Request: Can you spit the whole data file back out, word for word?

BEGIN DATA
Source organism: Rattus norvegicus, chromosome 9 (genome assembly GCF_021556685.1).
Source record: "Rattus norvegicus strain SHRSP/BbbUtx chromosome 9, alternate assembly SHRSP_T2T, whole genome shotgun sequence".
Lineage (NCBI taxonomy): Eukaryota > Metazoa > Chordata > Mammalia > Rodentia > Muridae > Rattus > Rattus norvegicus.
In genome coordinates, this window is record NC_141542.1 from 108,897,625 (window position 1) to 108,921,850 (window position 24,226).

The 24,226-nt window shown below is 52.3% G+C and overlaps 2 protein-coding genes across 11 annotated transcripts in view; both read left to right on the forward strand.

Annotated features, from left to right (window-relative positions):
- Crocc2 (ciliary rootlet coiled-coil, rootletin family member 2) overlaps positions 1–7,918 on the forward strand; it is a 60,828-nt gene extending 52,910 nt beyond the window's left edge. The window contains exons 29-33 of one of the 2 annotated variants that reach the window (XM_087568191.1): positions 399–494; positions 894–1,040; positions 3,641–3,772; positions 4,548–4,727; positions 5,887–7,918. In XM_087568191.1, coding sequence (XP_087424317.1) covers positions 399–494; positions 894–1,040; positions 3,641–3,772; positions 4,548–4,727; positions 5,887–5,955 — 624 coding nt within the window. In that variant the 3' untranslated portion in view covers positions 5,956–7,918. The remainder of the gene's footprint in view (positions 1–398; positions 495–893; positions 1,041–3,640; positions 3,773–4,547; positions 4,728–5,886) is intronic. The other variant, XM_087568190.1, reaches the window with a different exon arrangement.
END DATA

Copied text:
Source organism: Rattus norvegicus, chromosome 9 (genome assembly GCF_021556685.1).
Source record: "Rattus norvegicus strain SHRSP/BbbUtx chromosome 9, alternate assembly SHRSP_T2T, whole genome shotgun sequence".
Lineage (NCBI taxonomy): Eukaryota > Metazoa > Chordata > Mammalia > Rodentia > Muridae > Rattus > Rattus norvegicus.
In genome coordinates, this window is record NC_141542.1 from 108,897,625 (window position 1) to 108,921,850 (window position 24,226).

The 24,226-nt window shown below is 52.3% G+C and overlaps 2 protein-coding genes across 11 annotated transcripts in view; both read left to right on the forward strand.

Annotated features, from left to right (window-relative positions):
- Crocc2 (ciliary rootlet coiled-coil, rootletin family member 2) overlaps positions 1–7,918 on the forward strand; it is a 60,828-nt gene extending 52,910 nt beyond the window's left edge. The window contains exons 29-33 of one of the 2 annotated variants that reach the window (XM_087568191.1): positions 399–494; positions 894–1,040; positions 3,641–3,772; positions 4,548–4,727; positions 5,887–7,918. In XM_087568191.1, coding sequence (XP_087424317.1) covers positions 399–494; positions 894–1,040; positions 3,641–3,772; positions 4,548–4,727; positions 5,887–5,955 — 624 coding nt within the window. In that variant the 3' untranslated portion in view covers positions 5,956–7,918. The remainder of the gene's footprint in view (positions 1–398; positions 495–893; positions 1,041–3,640; positions 3,773–4,547; positions 4,728–5,886) is intronic. The other variant, XM_087568190.1, reaches the window with a different exon arrangement.